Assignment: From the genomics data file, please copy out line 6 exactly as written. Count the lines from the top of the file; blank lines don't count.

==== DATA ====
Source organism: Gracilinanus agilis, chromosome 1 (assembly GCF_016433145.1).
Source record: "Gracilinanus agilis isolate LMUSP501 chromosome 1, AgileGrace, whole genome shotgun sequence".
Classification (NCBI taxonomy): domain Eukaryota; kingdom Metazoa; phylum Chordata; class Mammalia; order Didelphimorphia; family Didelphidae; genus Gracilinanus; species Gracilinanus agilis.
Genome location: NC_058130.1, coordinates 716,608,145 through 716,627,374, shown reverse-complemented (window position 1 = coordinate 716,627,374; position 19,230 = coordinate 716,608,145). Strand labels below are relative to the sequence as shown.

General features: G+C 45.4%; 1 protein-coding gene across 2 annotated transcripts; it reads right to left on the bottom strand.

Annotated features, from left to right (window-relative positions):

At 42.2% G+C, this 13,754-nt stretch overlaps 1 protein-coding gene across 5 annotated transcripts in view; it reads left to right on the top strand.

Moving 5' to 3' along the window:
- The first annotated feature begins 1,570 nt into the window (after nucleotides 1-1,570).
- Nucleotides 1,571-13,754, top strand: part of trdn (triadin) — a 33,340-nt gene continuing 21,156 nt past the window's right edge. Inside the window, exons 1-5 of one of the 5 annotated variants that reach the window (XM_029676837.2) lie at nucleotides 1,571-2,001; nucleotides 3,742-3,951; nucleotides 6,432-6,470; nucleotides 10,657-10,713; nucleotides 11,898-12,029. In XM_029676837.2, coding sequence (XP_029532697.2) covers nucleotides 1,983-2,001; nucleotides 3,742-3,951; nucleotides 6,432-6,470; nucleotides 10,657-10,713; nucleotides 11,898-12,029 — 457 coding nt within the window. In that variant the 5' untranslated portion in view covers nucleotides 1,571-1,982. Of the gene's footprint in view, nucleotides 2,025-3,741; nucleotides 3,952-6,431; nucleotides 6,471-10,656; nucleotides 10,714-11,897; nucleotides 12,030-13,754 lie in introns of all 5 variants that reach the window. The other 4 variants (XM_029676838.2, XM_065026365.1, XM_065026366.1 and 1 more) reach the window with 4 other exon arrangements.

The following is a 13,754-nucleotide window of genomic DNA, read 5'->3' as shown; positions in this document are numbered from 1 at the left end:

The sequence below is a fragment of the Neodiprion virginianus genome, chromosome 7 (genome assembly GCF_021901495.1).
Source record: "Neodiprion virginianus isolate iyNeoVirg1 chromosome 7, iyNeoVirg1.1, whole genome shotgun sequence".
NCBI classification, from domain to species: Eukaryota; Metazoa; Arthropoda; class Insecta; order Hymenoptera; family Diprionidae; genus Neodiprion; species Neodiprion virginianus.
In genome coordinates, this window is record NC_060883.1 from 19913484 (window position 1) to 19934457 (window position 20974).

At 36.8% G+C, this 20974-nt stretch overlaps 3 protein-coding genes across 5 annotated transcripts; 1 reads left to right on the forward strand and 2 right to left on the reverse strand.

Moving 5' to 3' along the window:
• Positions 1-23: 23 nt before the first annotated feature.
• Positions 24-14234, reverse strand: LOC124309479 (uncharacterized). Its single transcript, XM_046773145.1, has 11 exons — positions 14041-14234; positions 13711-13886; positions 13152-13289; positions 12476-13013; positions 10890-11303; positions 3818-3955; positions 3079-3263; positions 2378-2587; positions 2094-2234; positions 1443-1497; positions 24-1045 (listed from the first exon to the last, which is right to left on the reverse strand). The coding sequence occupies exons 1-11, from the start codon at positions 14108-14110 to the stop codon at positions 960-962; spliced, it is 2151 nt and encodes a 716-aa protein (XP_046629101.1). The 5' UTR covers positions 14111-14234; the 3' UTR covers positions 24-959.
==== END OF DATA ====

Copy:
Annotated features, from left to right (window-relative positions):